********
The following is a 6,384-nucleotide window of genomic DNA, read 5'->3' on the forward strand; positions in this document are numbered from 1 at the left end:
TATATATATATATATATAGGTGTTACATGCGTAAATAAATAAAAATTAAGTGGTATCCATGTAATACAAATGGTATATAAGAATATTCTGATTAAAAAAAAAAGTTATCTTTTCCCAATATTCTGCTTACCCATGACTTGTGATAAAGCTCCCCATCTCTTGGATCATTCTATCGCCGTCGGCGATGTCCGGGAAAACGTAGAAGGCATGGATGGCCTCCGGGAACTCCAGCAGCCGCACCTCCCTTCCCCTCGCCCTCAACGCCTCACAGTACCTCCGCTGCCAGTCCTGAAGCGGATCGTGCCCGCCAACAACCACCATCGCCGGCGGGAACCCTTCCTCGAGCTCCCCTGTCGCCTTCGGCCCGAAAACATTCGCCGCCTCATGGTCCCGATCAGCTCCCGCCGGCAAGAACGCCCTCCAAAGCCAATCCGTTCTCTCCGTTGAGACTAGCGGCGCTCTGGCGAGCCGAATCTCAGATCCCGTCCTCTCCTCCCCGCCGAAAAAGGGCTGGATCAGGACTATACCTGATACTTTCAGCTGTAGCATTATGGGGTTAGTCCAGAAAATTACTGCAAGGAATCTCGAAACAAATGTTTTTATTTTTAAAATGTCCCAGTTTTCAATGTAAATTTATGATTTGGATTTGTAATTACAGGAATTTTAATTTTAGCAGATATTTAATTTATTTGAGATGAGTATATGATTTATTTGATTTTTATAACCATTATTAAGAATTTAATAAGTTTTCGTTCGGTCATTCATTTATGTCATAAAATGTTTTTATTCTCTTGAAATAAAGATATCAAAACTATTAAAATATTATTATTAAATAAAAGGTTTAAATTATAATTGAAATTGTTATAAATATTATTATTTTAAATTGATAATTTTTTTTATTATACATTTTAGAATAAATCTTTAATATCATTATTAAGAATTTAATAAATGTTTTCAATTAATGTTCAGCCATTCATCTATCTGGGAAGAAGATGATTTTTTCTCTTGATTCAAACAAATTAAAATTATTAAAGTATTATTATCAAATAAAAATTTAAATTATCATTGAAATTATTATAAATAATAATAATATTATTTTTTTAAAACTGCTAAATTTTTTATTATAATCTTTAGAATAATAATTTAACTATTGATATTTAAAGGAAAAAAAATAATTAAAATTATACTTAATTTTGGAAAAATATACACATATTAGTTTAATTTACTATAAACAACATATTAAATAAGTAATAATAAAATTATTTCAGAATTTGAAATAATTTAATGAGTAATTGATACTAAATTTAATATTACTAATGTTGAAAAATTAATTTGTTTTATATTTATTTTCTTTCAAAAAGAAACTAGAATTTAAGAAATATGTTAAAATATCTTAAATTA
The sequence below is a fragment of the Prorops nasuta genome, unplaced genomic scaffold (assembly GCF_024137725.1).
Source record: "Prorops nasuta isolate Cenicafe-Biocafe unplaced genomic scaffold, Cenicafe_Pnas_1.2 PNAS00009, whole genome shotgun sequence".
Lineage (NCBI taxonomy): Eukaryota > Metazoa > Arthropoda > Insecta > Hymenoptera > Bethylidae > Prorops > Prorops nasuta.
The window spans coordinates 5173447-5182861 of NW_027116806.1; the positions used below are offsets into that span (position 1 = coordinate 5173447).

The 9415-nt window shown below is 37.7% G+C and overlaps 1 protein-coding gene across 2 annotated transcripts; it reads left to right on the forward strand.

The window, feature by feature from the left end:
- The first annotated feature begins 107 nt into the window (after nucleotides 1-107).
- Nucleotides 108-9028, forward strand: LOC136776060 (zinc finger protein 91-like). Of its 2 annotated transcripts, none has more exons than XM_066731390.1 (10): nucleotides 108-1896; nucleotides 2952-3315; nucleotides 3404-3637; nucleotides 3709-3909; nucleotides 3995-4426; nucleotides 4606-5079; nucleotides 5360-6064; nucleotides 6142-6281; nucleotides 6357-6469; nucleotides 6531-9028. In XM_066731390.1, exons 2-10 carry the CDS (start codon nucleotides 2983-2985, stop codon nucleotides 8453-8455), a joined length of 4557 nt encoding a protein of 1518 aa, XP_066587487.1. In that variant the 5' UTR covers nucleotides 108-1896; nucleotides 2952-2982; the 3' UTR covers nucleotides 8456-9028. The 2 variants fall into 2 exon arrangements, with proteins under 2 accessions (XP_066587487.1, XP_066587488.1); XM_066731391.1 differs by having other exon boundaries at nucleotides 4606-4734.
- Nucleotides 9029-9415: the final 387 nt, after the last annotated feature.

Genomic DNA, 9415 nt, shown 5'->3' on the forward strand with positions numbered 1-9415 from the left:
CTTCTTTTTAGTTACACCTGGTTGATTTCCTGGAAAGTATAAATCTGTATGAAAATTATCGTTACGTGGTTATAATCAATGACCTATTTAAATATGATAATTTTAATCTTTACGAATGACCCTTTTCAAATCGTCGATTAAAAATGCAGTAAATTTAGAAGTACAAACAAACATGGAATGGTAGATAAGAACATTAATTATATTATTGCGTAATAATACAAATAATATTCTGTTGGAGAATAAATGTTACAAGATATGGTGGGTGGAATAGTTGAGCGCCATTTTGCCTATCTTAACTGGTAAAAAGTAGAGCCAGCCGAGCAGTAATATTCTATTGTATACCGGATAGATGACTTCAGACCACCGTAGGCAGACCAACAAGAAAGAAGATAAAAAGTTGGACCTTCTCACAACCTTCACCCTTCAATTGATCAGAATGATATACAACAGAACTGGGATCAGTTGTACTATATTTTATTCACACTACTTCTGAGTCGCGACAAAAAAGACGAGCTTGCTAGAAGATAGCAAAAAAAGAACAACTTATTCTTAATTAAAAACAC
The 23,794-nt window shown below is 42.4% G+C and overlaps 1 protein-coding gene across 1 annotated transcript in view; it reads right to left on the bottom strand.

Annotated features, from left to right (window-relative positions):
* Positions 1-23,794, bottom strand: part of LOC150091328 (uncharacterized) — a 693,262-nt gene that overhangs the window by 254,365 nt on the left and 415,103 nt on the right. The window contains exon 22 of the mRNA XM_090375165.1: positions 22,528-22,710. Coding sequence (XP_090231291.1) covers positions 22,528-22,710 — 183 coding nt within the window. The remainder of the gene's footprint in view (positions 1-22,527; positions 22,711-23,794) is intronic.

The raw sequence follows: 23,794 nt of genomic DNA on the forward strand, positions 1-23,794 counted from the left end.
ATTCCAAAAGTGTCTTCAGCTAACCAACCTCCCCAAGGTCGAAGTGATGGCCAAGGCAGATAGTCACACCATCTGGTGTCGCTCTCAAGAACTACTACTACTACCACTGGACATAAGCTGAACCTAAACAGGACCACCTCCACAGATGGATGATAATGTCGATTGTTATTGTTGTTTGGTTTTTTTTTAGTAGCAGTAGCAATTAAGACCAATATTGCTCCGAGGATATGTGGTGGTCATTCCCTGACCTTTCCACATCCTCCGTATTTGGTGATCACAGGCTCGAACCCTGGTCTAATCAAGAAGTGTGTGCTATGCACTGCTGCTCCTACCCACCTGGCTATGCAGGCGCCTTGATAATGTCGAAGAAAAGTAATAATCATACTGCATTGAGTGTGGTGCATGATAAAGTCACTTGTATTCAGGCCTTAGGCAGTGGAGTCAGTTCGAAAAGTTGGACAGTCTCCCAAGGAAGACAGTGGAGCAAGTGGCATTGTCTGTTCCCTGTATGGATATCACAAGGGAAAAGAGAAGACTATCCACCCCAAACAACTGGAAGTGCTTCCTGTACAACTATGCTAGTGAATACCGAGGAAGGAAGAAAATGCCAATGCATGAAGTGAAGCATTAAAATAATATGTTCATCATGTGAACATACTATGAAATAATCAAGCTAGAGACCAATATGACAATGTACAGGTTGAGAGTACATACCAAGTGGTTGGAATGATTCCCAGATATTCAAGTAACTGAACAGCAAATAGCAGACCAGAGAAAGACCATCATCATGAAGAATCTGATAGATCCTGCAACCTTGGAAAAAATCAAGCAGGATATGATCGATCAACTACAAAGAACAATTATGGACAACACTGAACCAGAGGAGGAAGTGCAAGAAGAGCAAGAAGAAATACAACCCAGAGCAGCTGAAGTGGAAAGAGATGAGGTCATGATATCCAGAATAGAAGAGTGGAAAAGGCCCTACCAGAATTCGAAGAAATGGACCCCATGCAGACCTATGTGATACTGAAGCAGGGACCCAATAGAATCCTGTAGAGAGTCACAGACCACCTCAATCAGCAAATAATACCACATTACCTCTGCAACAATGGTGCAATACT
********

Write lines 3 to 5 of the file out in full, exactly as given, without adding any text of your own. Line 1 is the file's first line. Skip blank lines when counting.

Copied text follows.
The sequence below is a fragment of the Prorops nasuta genome, unplaced genomic scaffold (assembly GCF_024137725.1).
Source record: "Prorops nasuta isolate Cenicafe-Biocafe unplaced genomic scaffold, Cenicafe_Pnas_1.2 PNAS00009, whole genome shotgun sequence".
Lineage (NCBI taxonomy): Eukaryota > Metazoa > Arthropoda > Insecta > Hymenoptera > Bethylidae > Prorops > Prorops nasuta.